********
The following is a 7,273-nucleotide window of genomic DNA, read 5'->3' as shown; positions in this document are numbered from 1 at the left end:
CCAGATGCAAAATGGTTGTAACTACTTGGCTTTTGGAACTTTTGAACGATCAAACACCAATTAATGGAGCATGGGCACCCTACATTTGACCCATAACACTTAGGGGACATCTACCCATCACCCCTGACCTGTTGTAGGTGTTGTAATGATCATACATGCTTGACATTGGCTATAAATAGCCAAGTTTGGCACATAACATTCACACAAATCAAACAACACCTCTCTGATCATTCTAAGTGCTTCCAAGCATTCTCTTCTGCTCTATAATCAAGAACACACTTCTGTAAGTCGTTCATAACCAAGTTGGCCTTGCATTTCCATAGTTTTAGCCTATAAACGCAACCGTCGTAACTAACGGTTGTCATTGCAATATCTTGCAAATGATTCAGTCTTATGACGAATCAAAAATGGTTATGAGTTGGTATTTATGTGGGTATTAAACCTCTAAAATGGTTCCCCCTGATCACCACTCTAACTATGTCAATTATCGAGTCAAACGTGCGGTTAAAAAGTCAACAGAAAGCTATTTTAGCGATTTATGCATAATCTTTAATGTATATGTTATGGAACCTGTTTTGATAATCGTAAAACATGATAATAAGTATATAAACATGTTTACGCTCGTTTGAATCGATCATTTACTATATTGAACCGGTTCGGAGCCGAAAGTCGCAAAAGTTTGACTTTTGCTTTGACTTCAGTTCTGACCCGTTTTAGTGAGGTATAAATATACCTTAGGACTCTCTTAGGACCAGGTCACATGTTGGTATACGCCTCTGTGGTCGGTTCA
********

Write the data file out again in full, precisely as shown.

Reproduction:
The following is a 7,273-nucleotide window of genomic DNA, read 5'->3' as shown; positions in this document are numbered from 1 at the left end:
CCAGATGCAAAATGGTTGTAACTACTTGGCTTTTGGAACTTTTGAACGATCAAACACCAATTAATGGAGCATGGGCACCCTACATTTGACCCATAACACTTAGGGGACATCTACCCATCACCCCTGACCTGTTGTAGGTGTTGTAATGATCATACATGCTTGACATTGGCTATAAATAGCCAAGTTTGGCACATAACATTCACACAAATCAAACAACACCTCTCTGATCATTCTAAGTGCTTCCAAGCATTCTCTTCTGCTCTATAATCAAGAACACACTTCTGTAAGTCGTTCATAACCAAGTTGGCCTTGCATTTCCATAGTTTTAGCCTATAAACGCAACCGTCGTAACTAACGGTTGTCATTGCAATATCTTGCAAATGATTCAGTCTTATGACGAATCAAAAATGGTTATGAGTTGGTATTTATGTGGGTATTAAACCTCTAAAATGGTTCCCCCTGATCACCACTCTAACTATGTCAATTATCGAGTCAAACGTGCGGTTAAAAAGTCAACAGAAAGCTATTTTAGCGATTTATGCATAATCTTTAATGTATATGTTATGGAACCTGTTTTGATAATCGTAAAACATGATAATAAGTATATAAACATGTTTACGCTCGTTTGAATCGATCATTTACTATATTGAACCGGTTCGGAGCCGAAAGTCGCAAAAGTTTGACTTTTGCTTTGACTTCAGTTCTGACCCGTTTTAGTGAGGTATAAATATACCTTAGGACTCTCTTAGGACCAGGTCACATGTTGGTATACGCCTCTGTGGTCGGTTCA